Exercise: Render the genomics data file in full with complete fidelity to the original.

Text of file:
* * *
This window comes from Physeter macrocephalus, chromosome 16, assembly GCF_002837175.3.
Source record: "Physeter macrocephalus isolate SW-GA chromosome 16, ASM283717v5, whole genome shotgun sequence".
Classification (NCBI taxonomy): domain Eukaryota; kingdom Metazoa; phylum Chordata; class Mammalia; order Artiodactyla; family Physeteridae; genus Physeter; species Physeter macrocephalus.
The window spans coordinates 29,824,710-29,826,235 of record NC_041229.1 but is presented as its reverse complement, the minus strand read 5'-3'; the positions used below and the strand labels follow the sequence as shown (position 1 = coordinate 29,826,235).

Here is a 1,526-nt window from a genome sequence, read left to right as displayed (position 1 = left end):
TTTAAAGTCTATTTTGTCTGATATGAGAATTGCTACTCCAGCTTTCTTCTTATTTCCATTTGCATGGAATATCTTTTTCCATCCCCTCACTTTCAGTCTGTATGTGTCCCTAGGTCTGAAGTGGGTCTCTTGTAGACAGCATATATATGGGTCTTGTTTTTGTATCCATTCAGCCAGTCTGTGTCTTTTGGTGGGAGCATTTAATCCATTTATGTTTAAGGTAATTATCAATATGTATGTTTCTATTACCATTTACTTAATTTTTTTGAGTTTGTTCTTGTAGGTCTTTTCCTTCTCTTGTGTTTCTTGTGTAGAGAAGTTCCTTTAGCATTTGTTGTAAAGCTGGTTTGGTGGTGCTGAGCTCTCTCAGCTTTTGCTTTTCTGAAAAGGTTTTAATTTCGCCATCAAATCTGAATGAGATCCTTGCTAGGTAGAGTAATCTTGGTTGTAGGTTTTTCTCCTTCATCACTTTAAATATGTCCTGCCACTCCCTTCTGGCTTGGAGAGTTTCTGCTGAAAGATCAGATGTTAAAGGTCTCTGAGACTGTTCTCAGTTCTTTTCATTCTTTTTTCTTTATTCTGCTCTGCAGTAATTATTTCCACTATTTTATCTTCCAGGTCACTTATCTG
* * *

This window comes from Physeter macrocephalus, chromosome 16, assembly GCF_002837175.3.
Source record: "Physeter macrocephalus isolate SW-GA chromosome 16, ASM283717v5, whole genome shotgun sequence".
Classification (NCBI taxonomy): domain Eukaryota; kingdom Metazoa; phylum Chordata; class Mammalia; order Artiodactyla; family Physeteridae; genus Physeter; species Physeter macrocephalus.
The window spans coordinates 29,824,710-29,826,235 of record NC_041229.1 but is presented as its reverse complement, the minus strand read 5'-3'; the positions used below and the strand labels follow the sequence as shown (position 1 = coordinate 29,826,235).

Here is a 1,526-nt window from a genome sequence, read left to right as displayed (position 1 = left end):
TTTAAAGTCTATTTTGTCTGATATGAGAATTGCTACTCCAGCTTTCTTCTTATTTCCATTTGCATGGAATATCTTTTTCCATCCCCTCACTTTCAGTCTGTATGTGTCCCTAGGTCTGAAGTGGGTCTCTTGTAGACAGCATATATATGGGTCTTGTTTTTGTATCCATTCAGCCAGTCTGTGTCTTTTGGTGGGAGCATTTAATCCATTTATGTTTAAGGTAATTATCAATATGTATGTTTCTATTACCATTTACTTAATTTTTTTGAGTTTGTTCTTGTAGGTCTTTTCCTTCTCTTGTGTTTCTTGTGTAGAGAAGTTCCTTTAGCATTTGTTGTAAAGCTGGTTTGGTGGTGCTGAGCTCTCTCAGCTTTTGCTTTTCTGAAAAGGTTTTAATTTCGCCATCAAATCTGAATGAGATCCTTGCTAGGTAGAGTAATCTTGGTTGTAGGTTTTTCTCCTTCATCACTTTAAATATGTCCTGCCACTCCCTTCTGGCTTGGAGAGTTTCTGCTGAAAGATCAGATGTTAAAGGTCTCTGAGACTGTTCTCAGTTCTTTTCATTCTTTTTTCTTTATTCTGCTCTGCAGTAATTATTTCCACTATTTTATCTTCCAGGTCACTTATCTG